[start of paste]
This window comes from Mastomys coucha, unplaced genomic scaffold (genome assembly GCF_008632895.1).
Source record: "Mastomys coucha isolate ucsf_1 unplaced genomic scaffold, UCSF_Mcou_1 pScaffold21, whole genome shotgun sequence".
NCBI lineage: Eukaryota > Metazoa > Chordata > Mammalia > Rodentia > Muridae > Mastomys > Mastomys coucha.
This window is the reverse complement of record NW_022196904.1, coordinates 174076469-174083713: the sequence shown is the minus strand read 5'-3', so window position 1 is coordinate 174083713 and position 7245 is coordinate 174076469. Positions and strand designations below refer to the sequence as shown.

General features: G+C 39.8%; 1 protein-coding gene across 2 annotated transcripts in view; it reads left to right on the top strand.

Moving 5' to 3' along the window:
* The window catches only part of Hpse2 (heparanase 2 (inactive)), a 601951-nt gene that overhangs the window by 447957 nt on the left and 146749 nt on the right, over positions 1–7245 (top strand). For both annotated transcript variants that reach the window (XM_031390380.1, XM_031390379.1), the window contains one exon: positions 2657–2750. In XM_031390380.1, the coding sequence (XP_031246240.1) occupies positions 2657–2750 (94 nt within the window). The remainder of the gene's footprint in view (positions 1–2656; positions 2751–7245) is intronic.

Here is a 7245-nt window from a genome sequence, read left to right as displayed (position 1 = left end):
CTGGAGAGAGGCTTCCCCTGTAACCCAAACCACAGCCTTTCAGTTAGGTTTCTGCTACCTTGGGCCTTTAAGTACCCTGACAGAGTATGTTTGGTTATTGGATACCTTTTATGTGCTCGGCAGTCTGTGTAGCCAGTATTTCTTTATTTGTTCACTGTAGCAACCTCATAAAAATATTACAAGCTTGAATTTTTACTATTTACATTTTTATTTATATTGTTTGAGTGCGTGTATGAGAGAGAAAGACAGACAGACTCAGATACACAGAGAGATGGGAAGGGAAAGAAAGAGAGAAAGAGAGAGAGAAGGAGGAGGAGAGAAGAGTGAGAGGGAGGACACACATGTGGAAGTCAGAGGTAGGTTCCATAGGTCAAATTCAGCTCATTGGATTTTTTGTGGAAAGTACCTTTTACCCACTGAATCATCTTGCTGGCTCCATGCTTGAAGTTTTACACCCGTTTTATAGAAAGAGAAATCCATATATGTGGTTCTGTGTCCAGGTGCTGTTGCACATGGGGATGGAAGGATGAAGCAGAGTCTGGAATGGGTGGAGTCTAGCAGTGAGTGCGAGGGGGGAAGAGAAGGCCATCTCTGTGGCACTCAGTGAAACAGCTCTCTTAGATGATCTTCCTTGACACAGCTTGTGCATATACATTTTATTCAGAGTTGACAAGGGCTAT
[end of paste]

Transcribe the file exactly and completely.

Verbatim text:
This window comes from Mastomys coucha, unplaced genomic scaffold (genome assembly GCF_008632895.1).
Source record: "Mastomys coucha isolate ucsf_1 unplaced genomic scaffold, UCSF_Mcou_1 pScaffold21, whole genome shotgun sequence".
NCBI lineage: Eukaryota > Metazoa > Chordata > Mammalia > Rodentia > Muridae > Mastomys > Mastomys coucha.
This window is the reverse complement of record NW_022196904.1, coordinates 174076469-174083713: the sequence shown is the minus strand read 5'-3', so window position 1 is coordinate 174083713 and position 7245 is coordinate 174076469. Positions and strand designations below refer to the sequence as shown.

General features: G+C 39.8%; 1 protein-coding gene across 2 annotated transcripts in view; it reads left to right on the top strand.

Moving 5' to 3' along the window:
* The window catches only part of Hpse2 (heparanase 2 (inactive)), a 601951-nt gene that overhangs the window by 447957 nt on the left and 146749 nt on the right, over positions 1–7245 (top strand). For both annotated transcript variants that reach the window (XM_031390380.1, XM_031390379.1), the window contains one exon: positions 2657–2750. In XM_031390380.1, the coding sequence (XP_031246240.1) occupies positions 2657–2750 (94 nt within the window). The remainder of the gene's footprint in view (positions 1–2656; positions 2751–7245) is intronic.

Here is a 7245-nt window from a genome sequence, read left to right as displayed (position 1 = left end):
CTGGAGAGAGGCTTCCCCTGTAACCCAAACCACAGCCTTTCAGTTAGGTTTCTGCTACCTTGGGCCTTTAAGTACCCTGACAGAGTATGTTTGGTTATTGGATACCTTTTATGTGCTCGGCAGTCTGTGTAGCCAGTATTTCTTTATTTGTTCACTGTAGCAACCTCATAAAAATATTACAAGCTTGAATTTTTACTATTTACATTTTTATTTATATTGTTTGAGTGCGTGTATGAGAGAGAAAGACAGACAGACTCAGATACACAGAGAGATGGGAAGGGAAAGAAAGAGAGAAAGAGAGAGAGAAGGAGGAGGAGAGAAGAGTGAGAGGGAGGACACACATGTGGAAGTCAGAGGTAGGTTCCATAGGTCAAATTCAGCTCATTGGATTTTTTGTGGAAAGTACCTTTTACCCACTGAATCATCTTGCTGGCTCCATGCTTGAAGTTTTACACCCGTTTTATAGAAAGAGAAATCCATATATGTGGTTCTGTGTCCAGGTGCTGTTGCACATGGGGATGGAAGGATGAAGCAGAGTCTGGAATGGGTGGAGTCTAGCAGTGAGTGCGAGGGGGGAAGAGAAGGCCATCTCTGTGGCACTCAGTGAAACAGCTCTCTTAGATGATCTTCCTTGACACAGCTTGTGCATATACATTTTATTCAGAGTTGACAAGGGCTAT